User Tools (skip):
Photos by Owen Egan
On Friday, May 19, a small group of teens ran up University Ave., the hoods of their red sweatshirts pulled tight against the relentless rain. Their gait was easy and effortless – an unintentional nose-thumb to McGillians who have huffed and puffed up this taxing hill for decades. While noontime lunchers tiptoed delicately around the puddles in search of a warm enclave to nibble shish taouk, these 24 Aboriginal youth raced against time in the campus-wide scavenger hunt as part of McGill's first-ever High-Performance Camp.
Organized by McGill's First People's House, the camp was designed to stimulate teens' interest in higher education through sports. Lots of sports. The camp was the brainchild of Waneek Horn-Miller, the director of First People's House and co-captain of the Canadian women's Olympic water polo team in the 2000 Games in Sydney, Australia. A single glance at the schedule she had drawn up for the three-day camp and one would think she was whipping this unsuspecting group into shape for the next Olympics.
Each morning of their stay at New Rez, the teens were roused from their slumber at 7:00 am. Campers participated in a wide range of sporting activities, from their grueling relay race up the stairs on Mount Royal at 9:00 am Friday morning, to their last game of Ultimate Frisbee on Sunday afternoon. In between, the group shot hoops, played puff ball and racquetball, took a spinning class, twisted tired muscles in yoga class, tried their hand at water polo, pumped some iron, and did their best Jackie Chan impersonation in a two-hour martial arts workshop. When participants complained of fatigue or muscle pain, Horn-Miller just smiled and said "If you want to be a high-level athlete you'd better get used to it. I walked around for ten years feeling tired and sore."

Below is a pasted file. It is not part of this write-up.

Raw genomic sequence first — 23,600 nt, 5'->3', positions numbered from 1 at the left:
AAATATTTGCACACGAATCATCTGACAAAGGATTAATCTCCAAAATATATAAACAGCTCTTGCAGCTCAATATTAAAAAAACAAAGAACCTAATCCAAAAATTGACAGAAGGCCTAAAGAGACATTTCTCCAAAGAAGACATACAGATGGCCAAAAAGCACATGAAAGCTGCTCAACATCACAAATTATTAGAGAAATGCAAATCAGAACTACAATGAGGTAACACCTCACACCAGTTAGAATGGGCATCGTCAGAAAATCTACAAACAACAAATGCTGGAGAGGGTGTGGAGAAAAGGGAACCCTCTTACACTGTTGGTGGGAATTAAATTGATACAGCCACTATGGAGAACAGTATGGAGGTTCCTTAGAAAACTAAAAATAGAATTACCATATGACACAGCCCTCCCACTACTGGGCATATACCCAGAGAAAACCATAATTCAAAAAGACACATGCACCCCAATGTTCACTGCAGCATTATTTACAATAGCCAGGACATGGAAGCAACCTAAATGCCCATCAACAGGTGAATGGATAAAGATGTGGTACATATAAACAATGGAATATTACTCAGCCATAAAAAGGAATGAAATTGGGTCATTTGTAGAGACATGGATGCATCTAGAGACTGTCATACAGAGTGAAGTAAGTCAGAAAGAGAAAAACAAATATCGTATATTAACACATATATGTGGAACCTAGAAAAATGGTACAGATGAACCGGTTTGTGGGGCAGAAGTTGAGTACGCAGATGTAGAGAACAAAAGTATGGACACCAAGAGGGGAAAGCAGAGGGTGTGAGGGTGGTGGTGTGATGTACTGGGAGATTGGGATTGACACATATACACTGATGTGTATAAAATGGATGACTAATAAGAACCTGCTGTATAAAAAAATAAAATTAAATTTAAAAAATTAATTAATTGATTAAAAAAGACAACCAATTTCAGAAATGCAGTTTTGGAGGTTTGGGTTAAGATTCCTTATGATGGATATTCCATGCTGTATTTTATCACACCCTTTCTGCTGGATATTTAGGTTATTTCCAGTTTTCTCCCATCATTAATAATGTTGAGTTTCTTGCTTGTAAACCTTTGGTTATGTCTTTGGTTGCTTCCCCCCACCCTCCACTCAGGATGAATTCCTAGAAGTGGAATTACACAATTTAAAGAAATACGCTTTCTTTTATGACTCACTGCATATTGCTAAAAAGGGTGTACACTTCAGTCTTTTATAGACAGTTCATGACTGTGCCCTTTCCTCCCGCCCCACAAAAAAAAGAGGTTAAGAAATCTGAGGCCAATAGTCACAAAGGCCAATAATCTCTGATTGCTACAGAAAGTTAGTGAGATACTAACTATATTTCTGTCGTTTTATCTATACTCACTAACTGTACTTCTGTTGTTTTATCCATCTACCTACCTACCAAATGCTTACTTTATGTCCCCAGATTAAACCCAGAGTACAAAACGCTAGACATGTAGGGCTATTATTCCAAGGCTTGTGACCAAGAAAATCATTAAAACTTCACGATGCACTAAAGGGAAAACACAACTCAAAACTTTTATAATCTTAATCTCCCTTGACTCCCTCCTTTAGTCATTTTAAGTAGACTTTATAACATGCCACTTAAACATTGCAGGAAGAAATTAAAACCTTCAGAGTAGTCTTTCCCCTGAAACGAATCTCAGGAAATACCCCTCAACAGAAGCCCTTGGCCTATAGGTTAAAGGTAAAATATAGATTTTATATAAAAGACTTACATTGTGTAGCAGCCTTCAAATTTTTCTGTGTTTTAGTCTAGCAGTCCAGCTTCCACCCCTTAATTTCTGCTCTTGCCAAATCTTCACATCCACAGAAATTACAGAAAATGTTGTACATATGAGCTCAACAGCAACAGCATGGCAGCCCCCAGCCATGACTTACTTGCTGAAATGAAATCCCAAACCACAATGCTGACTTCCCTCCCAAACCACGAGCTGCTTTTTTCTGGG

Interspersed among the workouts and games were a series of workshops on nutrition, visualization and sports psychology. Several Olympic medalists, including swimmer Marieanne Limpert and cyclist and speed skater Clara Hughes, dropped in to offer their encouragement.
For Horn-Miller, the impact of such camps extends well beyond the sporting arena. One goal was to expose teens to an institution like McGill and, by all accounts, that goal was met. Horn-Miller talks about a Grade 11 student from Thompson, Manitoba, who didn't know that sports psychology existed as a discipline. "Now he wants to learn more about it and maybe pursue a career in it," she says.
The reality is that, for many Aboriginals, sports can boost self-esteem and combat such social problems as suicide. "Kids can grow up pretty fast, pretty harsh, in a native community," says Horn-Miller. "Even if your parents try and shield you from the bad stuff, there are issues all around you."
Athletics can offer a safe haven, even for those people living outside Aboriginal communities. Growing up in Ottawa, Horn-Miller felt the sting of ignorance and racism on a daily basis as the only person of colour in her school. "When you are The Other, you have to figure out how to succeed without conforming," she says. Taking her cue from Alwyn Morris, who accepted his Olympic gold medal in kayaking in 1984 while holding an eagle feather aloft to honour his grandfather and his Mohawk heritage, Horn-Miller found that nothing leveled the proverbial playing field faster than, well, kicking butt on that same playing field.
When asked if camps like this only provide false hope to teens by selling them the long-shot dream that the road to success is paved in gold medals, Horn-Miller is direct. "My goal has never been to make more Olympians," she says. "I'm all about producing happy, healthy people, because they are the ones who will become a positive influence in their community. And you know what? If we can create this healthy atmosphere, the success stories will come, be they in sports, school or other pursuits."